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bad times averted, we carry on down the mountain. a couple more ruts and then we are on the 1. there is a short and steep descent down smooth asphalt to another trailhead that takes us to another climb. the mongoose is like a motorcycle through the apexes and never lets go of the road. speeding down the hill like butter is an amazing contrast to the bike breaking mess we just came out of. we’re at the trailhead in no time. a perfect photo opportunity. brett reaches for his fanny pack (which by the way, is corduroy and matches well with his corduroy cutoffs) to find an open pocket but no phone. so that’s two rides, and two phones lost, a great record. the last place he remembered having it was all the way back on top of the hill. we turn around and start our trek up the mammoth climb. the sun is really coming out now and we are sweating our asses off lugging the old mountain bikes up the road. it’s like the brakes are on. the bikes are stuck in an invisible sludge, not allowed to move forward with any sort of ease. we summit and head for the trail hoping the phone is in the open, and still in one piece.

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we encounter a couple of smart mountain bikers (those with springy things on their fork) up the way a bit and inquire. they smile and point immediately, “the two guys there! they have it!” two hikers are almost out of site, walking away from us up the hill. brett races toward them and starts yelling at them, in a polite way. we catch up and the hikers are as surprised as we are at the serendipity of it all. brett accepts his phone and offers his greatest gratitude and we are on our way again. down the water slide descent one more time. on to the trail one more time. we keep our phones pocketed, just in case.

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there was on more hill to climb. this one was a bit more arduous than the last couple. this climb rises higher and faster than what we have been riding all day. we get in our little ring. or we try. my chain loves to just shift over and ride on top of the teeth of the chainring. it does it on purpose I swear. a little twitch and a bit of wiggle, and the chain falls into place. brett would be lucky to get that far, he sticks his foot in the drivetrain and kicks his chain over until it catches. we’ve got some work to do on the beasts, but for now it works. up the hill. the pain starts about three strokes in and continues as we rise up following switchback after switchback. up, up, up, up. it just goes up. i decide it’s time for another photo break and we stop. we eat the rest of the melted thin mints and breathe in the fresh air. time to move on. we’re treated to a rolling single track when we hit the first downhill. a crisp dry trail winding through what small amount of trees there are on the hill. a quick boost and then back to climbing. i know from before that we had only a small distance left and so i put my head down and trudged the rest of the way. we hit the peak, and it’s a glorious relief. the trail shoots straight back down so there’s no work to be done. we let the bikes take us to where the trail meets the 1. back on pavement. and back home.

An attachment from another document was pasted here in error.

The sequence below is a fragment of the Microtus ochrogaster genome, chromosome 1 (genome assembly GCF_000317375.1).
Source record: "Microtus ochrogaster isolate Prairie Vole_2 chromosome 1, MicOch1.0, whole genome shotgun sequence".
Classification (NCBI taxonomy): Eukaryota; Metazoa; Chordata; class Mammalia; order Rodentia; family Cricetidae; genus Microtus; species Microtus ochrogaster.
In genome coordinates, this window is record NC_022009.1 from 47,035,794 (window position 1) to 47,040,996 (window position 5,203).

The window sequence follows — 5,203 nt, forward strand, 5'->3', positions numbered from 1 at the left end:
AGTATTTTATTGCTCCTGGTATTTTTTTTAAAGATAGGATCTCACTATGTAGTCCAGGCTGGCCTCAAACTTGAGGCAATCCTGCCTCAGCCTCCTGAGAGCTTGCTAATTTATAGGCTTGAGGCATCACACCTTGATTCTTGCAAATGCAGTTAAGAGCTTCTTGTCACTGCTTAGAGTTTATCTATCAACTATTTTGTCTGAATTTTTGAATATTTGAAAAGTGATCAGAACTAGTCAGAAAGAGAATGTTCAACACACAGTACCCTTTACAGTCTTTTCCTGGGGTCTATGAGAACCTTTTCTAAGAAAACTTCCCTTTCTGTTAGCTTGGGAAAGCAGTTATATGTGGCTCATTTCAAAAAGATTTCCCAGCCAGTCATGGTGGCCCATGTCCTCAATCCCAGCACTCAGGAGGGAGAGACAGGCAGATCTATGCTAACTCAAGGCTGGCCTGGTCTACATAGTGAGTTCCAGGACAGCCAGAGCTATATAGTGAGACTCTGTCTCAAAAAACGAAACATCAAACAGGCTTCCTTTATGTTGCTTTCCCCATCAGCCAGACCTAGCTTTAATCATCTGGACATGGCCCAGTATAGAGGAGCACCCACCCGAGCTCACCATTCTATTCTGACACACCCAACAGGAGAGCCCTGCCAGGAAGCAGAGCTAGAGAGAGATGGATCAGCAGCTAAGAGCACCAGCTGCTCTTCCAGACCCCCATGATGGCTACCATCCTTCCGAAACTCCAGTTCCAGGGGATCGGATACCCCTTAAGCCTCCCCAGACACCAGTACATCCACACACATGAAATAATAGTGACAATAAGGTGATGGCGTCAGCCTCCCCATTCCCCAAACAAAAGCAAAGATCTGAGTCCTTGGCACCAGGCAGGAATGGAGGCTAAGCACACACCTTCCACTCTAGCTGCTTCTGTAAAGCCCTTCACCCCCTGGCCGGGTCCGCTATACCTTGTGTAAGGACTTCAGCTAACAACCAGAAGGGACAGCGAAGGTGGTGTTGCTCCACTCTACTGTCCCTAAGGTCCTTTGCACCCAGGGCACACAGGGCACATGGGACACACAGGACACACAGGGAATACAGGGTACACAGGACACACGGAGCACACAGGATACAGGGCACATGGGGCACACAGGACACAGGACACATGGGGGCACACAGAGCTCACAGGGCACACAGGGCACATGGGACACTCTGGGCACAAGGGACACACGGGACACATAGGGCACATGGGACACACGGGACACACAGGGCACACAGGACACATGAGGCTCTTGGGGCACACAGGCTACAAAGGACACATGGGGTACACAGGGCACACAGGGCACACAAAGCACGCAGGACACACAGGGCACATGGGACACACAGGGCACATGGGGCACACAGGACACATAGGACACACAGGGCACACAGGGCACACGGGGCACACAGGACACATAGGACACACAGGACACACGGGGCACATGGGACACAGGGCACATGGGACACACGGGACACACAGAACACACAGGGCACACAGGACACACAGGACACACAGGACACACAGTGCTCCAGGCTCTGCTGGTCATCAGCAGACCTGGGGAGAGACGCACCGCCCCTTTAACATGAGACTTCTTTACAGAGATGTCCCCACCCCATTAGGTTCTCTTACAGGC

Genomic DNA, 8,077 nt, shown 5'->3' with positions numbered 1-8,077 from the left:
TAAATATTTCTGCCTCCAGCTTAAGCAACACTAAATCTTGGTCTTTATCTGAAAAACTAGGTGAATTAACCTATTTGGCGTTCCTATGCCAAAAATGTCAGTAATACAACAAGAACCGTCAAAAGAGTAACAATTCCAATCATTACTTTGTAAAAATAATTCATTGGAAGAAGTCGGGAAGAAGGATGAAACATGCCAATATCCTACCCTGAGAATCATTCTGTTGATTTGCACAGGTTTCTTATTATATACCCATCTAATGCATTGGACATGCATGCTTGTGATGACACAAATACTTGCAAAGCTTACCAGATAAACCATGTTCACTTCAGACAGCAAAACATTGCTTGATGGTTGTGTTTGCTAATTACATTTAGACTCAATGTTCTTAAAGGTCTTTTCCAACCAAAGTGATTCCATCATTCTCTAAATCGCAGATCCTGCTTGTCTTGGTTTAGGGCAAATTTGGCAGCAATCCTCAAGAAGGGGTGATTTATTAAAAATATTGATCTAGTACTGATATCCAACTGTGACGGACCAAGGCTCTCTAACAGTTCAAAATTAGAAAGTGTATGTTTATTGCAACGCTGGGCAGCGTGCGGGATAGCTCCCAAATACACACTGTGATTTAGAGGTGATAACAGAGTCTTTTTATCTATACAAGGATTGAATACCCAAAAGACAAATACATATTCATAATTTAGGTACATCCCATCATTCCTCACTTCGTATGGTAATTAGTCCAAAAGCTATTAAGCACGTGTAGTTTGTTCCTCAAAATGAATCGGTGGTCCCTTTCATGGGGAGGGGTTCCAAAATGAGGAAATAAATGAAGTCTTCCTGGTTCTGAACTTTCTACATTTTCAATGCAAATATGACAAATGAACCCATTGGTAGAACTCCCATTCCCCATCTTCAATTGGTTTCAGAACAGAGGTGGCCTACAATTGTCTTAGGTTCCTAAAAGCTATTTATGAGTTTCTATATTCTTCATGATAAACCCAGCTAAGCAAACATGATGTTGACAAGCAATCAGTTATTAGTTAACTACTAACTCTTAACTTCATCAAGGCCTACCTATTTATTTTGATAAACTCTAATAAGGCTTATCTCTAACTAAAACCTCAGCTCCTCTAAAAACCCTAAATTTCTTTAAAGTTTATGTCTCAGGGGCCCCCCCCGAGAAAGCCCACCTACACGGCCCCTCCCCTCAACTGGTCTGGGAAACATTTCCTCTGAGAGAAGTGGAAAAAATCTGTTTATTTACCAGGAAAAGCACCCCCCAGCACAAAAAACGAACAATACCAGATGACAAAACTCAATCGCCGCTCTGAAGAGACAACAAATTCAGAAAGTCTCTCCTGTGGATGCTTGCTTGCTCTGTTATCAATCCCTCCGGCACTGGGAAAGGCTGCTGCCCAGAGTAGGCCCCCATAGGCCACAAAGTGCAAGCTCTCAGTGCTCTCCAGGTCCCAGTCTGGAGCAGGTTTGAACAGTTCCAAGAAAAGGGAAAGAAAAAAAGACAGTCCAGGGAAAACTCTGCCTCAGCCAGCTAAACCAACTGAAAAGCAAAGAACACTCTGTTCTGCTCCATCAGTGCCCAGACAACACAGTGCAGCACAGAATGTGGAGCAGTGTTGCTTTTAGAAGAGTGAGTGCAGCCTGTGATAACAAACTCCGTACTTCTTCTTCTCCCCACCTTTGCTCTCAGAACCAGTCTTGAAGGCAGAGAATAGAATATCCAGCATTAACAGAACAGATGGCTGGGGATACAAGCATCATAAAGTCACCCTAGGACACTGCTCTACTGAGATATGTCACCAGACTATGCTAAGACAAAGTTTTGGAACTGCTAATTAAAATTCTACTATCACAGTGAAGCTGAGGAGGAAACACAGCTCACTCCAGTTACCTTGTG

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another successful ride. another hill climbed. anther experience had.